Contrast media, also known as medical contrast mediums and contrast agents, are chemical compounds and gases used to supplement medical imaging techniques by enhancing the image results during the medical testing processes. Contrast agents work in combination with either magnetic resonance signal augmentation or x-ray attenuation. Adverse effects related to contrast media are fairly uncommon, but can occur and vary in how they manifest and their severity.
Magnetic resonance imaging (MRI) employs gadolinium, a rare metal, as a contrasting agent to produce high contrast images of soft tissue in the body. Used for cardiovascular, oncological, and neurological imaging, the MRI does not utilize radioactive materials such as high frequency gamma or x-rays. Administered intravenously, the oxidized metal works with existing hydrogenated atoms of water in the body, resulting in enhanced imaging results.
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X-ray attenuation, often referred to as radiocontrast, is a form of radiography that utilizes a contrast agent to improve image resonance. Historically, a concentration of thorium dioxide was used as a contrast agent until it was proven to be hazardous. Based on application, barium and iodine are the most commonly employed contrast agents in x-ray imaging.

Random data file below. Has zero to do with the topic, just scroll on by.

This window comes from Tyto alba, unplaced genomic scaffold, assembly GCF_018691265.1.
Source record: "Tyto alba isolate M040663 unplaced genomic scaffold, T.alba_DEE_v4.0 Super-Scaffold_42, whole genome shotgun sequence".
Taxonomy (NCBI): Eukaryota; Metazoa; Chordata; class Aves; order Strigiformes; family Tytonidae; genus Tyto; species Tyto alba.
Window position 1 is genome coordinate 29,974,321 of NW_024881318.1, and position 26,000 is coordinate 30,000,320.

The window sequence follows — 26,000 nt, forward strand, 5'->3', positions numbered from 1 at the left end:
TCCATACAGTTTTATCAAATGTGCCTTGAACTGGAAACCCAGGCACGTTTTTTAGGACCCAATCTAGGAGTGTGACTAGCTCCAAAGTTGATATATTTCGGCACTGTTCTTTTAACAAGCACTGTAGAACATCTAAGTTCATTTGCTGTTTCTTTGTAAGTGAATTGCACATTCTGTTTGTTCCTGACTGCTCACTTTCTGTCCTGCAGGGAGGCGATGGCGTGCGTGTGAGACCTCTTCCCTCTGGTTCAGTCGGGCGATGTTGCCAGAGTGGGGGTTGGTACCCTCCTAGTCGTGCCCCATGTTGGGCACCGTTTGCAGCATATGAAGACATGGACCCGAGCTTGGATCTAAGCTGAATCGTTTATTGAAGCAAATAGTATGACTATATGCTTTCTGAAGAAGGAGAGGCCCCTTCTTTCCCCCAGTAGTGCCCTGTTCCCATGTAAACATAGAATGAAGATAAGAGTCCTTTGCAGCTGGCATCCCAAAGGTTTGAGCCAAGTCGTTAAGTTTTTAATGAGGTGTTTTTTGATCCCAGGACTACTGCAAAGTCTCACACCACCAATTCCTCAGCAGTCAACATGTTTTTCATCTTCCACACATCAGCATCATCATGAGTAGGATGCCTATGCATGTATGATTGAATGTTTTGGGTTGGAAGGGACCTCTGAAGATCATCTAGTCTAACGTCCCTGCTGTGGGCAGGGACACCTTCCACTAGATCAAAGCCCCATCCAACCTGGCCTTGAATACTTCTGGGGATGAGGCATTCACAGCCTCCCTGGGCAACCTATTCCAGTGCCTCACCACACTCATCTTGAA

Barium, a white insoluble powder, is generally used as a contrast agent for medical imaging tests of the gastrointestinal tract. When combined with water, the barium powder creates an opaque mixture that functions to define the digestive tract during the imaging process. Iodine contrast media, which can be classified as either ionic or non-ionic in composition, is used to accentuate blood vessels and soft tissue. As a soluble contrast agent, iodine is generally harmless and, as a result, most intravenous contrast dyes are iodine-based.
Contrast-enhanced ultrasound uses micro-bubbles filled with trace amounts of nitrogen or fluorocarbons as contrast agents which are administered intravenously. The bubbles reflect the sound waves back to the transducer as a higher signal which is used to formulate a high resolution image. Ultrasonography is employed to image organ-specific blood flow rate and perfusion.
Side effects associated with the use of contrast media are dose dependent on the type of media used and vary in severity. Mild side effects, including vomiting, nausea, and a metallic taste in the mouth, may manifest shortly after the contrast agent is administered and usually subside relatively quickly. More moderate to severe side effects, such as anaphylactic reactions and renal failure, can occur in individuals who have never had contrast agents administered before and can result in death if left untreated. Delayed reactions to contrast media, including abdominal pain, fatigue, and fever, are more common when ionic agents are administered.